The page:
Doctor of Philosophy (PhD)



Document Type



Naturally self-assembled mesospheres provide a practical route for controlling the arrangement of materials on surfaces at the nanoscale. Periodic arrays of well-defined nanostructures can be produced with different nanomaterials and interpattern spacings. Results presented in this dissertation demonstrate particle lithography methods developed for fabricating arrays of organosilane nanostructures. Surfaces were designed for the selective deposition of polymers and nanoparticles to produce multicomponent nanopatterns. The approaches for surface patterning provide new directions for studying surface chemistry at the molecular-level, and have practical application for emerging photovoltaic thin film technologies. Atomic force microscopy (AFM) provides unique capabilities for molecular visualization and ultrasensitive measurements of surface properties with nanoscale resolution. Organosilane nanopatterns bearing different functionalities and chain lengths were characterized using AFM to gain insight on molecular organization and surface-assembly processes. Indirect magnetic modulation (IMM) is a new instrument configuration for force modulation AFM that was developed for investigating mechanical properties of materials. The principle of IMM is based on indirect oscillation of soft nonmagnetic cantilevers through the tip holder assembly, which contains magnetic materials. Imaging can be performed in either ambient or liquid environments. The driving frequency for tip vibration can be selected to enhance contrast in amplitude and phase images, which provides information on the elastic response of thin-film materials. Images acquired with IMM furnish nanoscale resolution views of the morphology and elastic response of organosilane nanostructures. The dampening effect of liquid imaging media on cantilever oscillation during IMM was investigated using a liquid sample cell. Organic photovoltaic (OPV) devices are promising alternatives to traditional silicon based solar cells. A major challenge for OPVs is the requirement for higher efficiencies, or better device performance. The nanoscale morphology and molecular organization of the donor/acceptor materials in the organic layer affects the conductivity of OPV devices. To improve efficiency, new fabrication methods must be developed that are capable of controlling the molecular structure of the donor/acceptor materials. Using particle lithography combined with contact printing, billions of periodic and uniform pillar nanostructures of polythiophene can be fabricated on the surface. The dimensions and spacing can be selectively tuned by using different size latex masks.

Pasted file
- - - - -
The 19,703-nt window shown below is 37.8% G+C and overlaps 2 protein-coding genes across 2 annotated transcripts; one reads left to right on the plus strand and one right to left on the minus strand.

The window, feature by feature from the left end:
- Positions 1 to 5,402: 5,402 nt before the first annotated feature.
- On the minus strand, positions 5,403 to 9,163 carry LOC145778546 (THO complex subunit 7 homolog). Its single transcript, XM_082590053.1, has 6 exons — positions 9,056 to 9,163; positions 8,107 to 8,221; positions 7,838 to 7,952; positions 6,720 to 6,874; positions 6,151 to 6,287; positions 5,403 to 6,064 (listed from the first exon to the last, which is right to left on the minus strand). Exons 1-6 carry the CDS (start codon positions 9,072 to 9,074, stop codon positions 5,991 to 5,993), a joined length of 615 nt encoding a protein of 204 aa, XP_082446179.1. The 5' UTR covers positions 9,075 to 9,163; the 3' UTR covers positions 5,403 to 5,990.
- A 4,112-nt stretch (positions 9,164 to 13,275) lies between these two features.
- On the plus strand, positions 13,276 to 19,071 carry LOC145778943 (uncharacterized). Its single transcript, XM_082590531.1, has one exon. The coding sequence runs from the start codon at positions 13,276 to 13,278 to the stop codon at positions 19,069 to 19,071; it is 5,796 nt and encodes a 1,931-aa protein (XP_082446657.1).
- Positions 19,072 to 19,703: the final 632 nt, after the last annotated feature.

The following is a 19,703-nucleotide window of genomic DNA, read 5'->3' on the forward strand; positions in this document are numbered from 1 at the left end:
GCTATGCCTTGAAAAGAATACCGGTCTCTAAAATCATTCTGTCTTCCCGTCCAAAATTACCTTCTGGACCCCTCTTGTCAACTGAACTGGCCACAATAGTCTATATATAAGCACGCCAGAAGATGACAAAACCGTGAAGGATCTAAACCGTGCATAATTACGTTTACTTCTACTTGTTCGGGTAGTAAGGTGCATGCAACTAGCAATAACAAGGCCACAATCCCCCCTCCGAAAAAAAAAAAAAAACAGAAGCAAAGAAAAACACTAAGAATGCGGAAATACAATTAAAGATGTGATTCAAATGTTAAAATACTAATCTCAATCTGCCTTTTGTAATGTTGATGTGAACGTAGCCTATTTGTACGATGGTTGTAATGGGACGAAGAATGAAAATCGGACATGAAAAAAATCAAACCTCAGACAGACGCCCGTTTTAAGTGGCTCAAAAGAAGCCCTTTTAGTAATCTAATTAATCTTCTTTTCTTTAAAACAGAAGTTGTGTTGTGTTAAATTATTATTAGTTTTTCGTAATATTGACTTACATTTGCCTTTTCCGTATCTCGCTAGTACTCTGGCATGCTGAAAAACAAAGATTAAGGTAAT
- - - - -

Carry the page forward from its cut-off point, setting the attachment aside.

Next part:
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Committee Chair

Garno, Jayne



Included in

Chemistry Commons